There is a Registered Manager at this location. A Registered Manager is a person who has registered with the Care Quality Commission to manage the service. Like registered providers, they are ‘registered persons’. Registered persons have legal responsibility for meeting the requirements in the Health and Social Care Act 2008 and associated regulations about how the service is run.

People were kept safe by staff that had a thorough understanding of their responsibilities to protect people they were caring for from harm or abuse.

People’s needs were met and they were cared for by sufficient numbers of staff. The risks to people were identified and reviewed to ensure people remained safe.

People had positive relationships with their care workers and had confidence in the service. There was a strong value base to ensure workers were caring and compassionate. People who used the service felt they were treated with kindness and said their privacy and dignity was respected.

Medicines were managed safely and staff members understood their responsibilities.

The principles of the Mental Capacity Act 2005 (MCA) had been properly followed in regard to obtaining consent to care. Where people held either Enduring or Lasting power of attorney (EPA or LPA) documents were retained within the care plan.

People who used the service, family members and staff were regularly consulted about the quality of the service they received. The registered manager conducted regular audits and improvements were carried out when these had been identified. The quality of the service was monitored and assessed consistently.

Activities were arranged for people who used the service based on their likes and interests and to help meet their social needs.

People who used the service, family members and visitors were made aware of how to make a complaint and there was an effective complaints policy and procedure in place.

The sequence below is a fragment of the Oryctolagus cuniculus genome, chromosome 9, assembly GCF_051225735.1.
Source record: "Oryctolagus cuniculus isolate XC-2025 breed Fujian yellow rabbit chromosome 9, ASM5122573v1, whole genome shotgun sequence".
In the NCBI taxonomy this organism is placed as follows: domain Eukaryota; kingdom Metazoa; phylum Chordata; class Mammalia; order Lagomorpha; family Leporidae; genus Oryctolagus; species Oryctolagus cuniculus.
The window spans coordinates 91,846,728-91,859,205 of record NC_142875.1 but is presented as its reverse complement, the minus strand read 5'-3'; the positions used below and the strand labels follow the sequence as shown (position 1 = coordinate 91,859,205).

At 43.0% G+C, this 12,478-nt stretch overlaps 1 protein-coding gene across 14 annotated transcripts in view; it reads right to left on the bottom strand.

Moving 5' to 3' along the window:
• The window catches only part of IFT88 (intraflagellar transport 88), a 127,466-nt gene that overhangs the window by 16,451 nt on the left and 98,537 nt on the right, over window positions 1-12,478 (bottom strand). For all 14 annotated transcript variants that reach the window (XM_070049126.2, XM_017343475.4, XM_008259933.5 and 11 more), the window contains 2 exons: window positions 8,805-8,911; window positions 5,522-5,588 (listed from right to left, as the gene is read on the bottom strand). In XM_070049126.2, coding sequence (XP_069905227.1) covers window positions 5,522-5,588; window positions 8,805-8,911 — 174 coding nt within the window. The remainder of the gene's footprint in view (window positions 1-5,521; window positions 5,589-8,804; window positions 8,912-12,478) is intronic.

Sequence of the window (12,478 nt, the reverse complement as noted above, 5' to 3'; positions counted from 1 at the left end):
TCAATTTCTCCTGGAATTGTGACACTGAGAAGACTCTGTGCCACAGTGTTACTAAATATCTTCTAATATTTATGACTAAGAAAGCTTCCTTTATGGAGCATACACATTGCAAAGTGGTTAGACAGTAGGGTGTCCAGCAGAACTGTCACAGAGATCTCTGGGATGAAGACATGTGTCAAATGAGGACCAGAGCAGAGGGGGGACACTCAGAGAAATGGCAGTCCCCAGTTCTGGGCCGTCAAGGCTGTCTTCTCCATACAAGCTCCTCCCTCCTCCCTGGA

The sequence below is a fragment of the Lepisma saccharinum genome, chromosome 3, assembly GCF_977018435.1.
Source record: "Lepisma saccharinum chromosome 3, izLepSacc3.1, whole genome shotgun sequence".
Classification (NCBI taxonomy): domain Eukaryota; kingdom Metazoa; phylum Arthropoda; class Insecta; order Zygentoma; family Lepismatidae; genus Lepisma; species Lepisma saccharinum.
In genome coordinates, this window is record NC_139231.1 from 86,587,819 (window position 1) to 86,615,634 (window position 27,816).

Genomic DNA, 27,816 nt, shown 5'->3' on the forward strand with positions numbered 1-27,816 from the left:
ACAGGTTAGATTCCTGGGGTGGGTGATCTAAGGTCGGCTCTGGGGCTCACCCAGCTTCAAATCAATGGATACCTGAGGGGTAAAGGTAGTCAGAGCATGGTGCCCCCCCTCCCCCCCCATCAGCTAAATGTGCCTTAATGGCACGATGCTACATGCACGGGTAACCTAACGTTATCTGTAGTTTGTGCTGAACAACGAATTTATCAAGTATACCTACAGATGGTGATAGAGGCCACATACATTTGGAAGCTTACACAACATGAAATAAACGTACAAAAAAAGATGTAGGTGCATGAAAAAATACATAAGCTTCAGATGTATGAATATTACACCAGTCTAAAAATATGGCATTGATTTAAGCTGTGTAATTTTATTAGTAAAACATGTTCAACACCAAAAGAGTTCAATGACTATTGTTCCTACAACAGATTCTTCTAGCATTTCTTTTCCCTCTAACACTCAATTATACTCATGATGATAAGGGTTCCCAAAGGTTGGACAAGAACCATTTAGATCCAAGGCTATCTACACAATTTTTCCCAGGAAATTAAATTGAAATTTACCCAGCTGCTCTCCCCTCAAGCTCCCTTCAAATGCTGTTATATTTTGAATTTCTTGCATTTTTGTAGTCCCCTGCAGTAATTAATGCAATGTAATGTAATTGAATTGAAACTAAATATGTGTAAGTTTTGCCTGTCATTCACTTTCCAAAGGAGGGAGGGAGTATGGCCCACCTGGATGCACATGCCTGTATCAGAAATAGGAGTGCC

The service regularly used community services and facilities and had links with the local community.

Inspection carried out on 7, 12 February 2014

During a routine inspection

People we spoke with told us that they were happy with the care support and level of service that they received. They told us that staff treated them. Staff told us that they were supported and provided with appropriate training to help them deliver care and support safely and effectively.

We saw that people who used the service were involved in making decisions about they way in which their care was planned and delivered. People were consulted regularly to make comments and suggestions about the service they received and how it may be improved. Any comments or suggestions made by people using the service in tn relation to their care, were acted upon and any issues were addressed promptly.

People's needs were assessed and an individualised plan of care was developed taking into account the person's preferences. Risks to the health, safety and welfare of people who used the service, and the staff who supported them were identified and so far as possible minimised.

There were arrangements for protecting people using the service against the risk of abuse. Staff were trained in recognising and reporting abuse and they had access to suitable policies and procedures.

Staff were recruited robustly, trained and supported to deliver care and support safely and to a good standard.

There were effective arrangements for monitoring and improving the quality and safety of services provided.